Dear Liberals, Stop Trying to be the Good Guy. | by Julianne King

Dear Liberals, Stop Trying to be the Good Guy.:

Stop talking about the altruism of food stamps and start referring to it as national security. Hell, move the food stamp budget over to national security because, and here’s the kicker guys, IT IS. When people eat, they tend to be a little slower with the pitch forks. It’s no coincidence that 25 percent of the insurrectionists had recently declared bankruptcy. Poor people are desperate. Desperate people are dangerous. FEED THEM.

“This not going to go the way you think…”

‘Bad Company’ by the Group Bad Company, from the Album ‘Bad Company’ – Lost Art Press

‘Bad Company’ by the Group Bad Company, from the Album ‘Bad Company’ – Lost Art Press:

Two lessons: Big business will try to bully you. They will try to decide when to pay you. They will decide how your pricing should work. They will ask for special treatment compared to your smaller customers.

Don’t give in. Once you start treating your customers differently, you are in for a world of drama and deceit. Whenever we get asked for special treatment, I simply remember what Jennie Alexander always said: “’No’ is a complete sentence.”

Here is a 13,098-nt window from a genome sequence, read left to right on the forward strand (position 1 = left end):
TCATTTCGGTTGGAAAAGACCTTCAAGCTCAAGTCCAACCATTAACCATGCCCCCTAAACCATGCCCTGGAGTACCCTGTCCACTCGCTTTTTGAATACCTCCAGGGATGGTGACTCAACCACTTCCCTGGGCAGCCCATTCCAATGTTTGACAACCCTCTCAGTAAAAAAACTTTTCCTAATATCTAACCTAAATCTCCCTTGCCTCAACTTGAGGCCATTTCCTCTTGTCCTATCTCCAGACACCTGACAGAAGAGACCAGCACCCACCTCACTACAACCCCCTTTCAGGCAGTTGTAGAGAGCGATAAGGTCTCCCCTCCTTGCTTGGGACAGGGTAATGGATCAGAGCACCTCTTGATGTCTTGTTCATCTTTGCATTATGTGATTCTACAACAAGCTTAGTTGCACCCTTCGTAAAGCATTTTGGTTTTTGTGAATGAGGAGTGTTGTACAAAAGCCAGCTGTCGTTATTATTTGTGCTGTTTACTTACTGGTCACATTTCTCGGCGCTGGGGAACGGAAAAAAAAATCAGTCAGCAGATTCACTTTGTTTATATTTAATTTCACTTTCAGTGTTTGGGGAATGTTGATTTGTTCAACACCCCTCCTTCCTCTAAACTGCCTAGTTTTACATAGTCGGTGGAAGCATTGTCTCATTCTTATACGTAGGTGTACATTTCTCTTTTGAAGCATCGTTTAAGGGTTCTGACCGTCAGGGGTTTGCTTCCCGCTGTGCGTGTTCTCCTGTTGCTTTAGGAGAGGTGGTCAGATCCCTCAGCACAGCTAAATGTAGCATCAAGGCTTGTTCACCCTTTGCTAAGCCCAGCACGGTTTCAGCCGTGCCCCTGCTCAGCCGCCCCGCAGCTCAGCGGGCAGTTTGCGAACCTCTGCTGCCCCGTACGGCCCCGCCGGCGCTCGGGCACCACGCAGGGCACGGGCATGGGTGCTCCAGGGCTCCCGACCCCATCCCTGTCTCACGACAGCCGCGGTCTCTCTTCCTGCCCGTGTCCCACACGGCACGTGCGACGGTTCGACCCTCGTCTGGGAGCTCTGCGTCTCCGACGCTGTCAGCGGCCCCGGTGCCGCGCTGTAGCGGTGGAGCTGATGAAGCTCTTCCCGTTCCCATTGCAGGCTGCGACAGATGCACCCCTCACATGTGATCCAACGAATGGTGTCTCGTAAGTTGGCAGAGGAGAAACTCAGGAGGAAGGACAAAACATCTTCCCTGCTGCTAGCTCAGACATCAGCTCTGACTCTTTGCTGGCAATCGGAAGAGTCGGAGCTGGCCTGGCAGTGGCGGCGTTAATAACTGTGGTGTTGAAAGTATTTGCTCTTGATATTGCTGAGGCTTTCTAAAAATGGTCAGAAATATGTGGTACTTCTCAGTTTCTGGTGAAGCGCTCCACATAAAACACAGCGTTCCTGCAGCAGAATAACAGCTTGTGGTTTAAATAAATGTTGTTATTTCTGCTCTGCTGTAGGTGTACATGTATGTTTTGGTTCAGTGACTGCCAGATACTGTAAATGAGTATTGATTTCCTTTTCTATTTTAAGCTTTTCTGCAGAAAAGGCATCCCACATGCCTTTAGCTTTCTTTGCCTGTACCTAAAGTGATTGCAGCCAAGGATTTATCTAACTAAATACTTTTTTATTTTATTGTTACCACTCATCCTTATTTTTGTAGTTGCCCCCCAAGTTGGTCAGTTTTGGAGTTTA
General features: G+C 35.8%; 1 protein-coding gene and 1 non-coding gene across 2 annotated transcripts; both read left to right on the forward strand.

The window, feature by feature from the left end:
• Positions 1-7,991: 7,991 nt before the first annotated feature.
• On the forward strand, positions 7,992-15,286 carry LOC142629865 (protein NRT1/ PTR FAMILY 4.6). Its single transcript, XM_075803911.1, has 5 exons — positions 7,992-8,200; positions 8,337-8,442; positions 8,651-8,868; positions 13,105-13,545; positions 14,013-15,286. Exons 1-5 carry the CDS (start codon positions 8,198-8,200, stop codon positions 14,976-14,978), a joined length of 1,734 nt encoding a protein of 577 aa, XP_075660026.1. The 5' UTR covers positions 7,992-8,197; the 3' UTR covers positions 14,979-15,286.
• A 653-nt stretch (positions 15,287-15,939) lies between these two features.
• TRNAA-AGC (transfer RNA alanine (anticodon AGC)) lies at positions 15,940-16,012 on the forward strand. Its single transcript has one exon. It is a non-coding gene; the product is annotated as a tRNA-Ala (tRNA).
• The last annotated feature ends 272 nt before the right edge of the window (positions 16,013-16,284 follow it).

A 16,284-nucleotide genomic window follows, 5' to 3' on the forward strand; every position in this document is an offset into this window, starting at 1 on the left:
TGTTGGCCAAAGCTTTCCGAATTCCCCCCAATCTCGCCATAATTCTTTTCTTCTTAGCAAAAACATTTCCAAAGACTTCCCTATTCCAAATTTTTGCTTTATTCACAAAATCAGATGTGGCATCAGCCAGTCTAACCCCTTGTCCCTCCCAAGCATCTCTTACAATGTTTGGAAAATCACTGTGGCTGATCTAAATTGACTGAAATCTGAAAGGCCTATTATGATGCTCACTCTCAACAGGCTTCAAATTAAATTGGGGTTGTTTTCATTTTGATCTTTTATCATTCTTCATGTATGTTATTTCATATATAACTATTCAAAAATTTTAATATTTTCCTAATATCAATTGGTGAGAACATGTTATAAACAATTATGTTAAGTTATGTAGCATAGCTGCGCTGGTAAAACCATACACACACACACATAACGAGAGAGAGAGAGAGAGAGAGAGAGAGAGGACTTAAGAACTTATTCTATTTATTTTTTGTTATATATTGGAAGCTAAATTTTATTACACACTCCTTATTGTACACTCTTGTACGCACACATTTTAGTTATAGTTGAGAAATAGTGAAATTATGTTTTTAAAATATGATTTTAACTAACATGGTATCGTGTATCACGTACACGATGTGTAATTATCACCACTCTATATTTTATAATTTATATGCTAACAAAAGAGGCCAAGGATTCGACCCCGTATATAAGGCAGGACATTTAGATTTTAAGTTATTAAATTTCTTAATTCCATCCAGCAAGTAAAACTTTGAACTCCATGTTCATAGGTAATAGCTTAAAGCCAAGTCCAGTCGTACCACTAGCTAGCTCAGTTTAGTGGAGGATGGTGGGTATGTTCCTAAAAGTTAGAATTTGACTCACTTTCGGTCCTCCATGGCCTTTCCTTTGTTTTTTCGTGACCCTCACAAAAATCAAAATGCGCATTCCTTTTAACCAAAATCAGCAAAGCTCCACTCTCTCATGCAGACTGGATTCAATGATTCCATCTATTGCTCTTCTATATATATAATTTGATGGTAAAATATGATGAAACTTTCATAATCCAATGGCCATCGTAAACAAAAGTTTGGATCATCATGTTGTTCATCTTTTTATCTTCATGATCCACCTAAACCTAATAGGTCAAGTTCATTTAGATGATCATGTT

The second lesson: Pay your vendors on the day you get their invoice. When someone drops off work they did for us, they leave with a check. When an invoice arrives, John pays it the same day.

Vendors remember this. And if you’ve wondered how we kept so many of our products in stock during the pandemic shortages, you now have your answer.

These folks are such a pleasure to deal with, and they produce (and write) some of the best works in the field. The books themselves are a joy, beautifully designed, printed and bound. I must repeat this line… it’s so important! “Jennie Alexander always said: “’No’ is a complete sentence.”

Say Yes: Mel Brooks at 95

Say Yes: Mel Brooks at 95:

I’d learned one very simple trick: say yes. Simply say yes. Like Joseph E. Levine, on “The Producers,” said, “The curly-haired guy—he’s funny looking. Fire him.” He wanted me to fire Gene Wilder. And I said, “Yes, he’s gone. I’m firing him.” I never did. But he forgot. After the screening of “Blazing Saddles,” the head of Warner Bros. threw me into the manager’s office, gave me a legal pad and a pencil, and gave me maybe twenty notes. He would have changed “Blazing Saddles” from a daring, funny, crazy picture to a stultified, dull, dusty old Western. He said, “No farting.” I said, “It’s out”… You say yes, and you never do it.

This seems like quite the win as a life hack…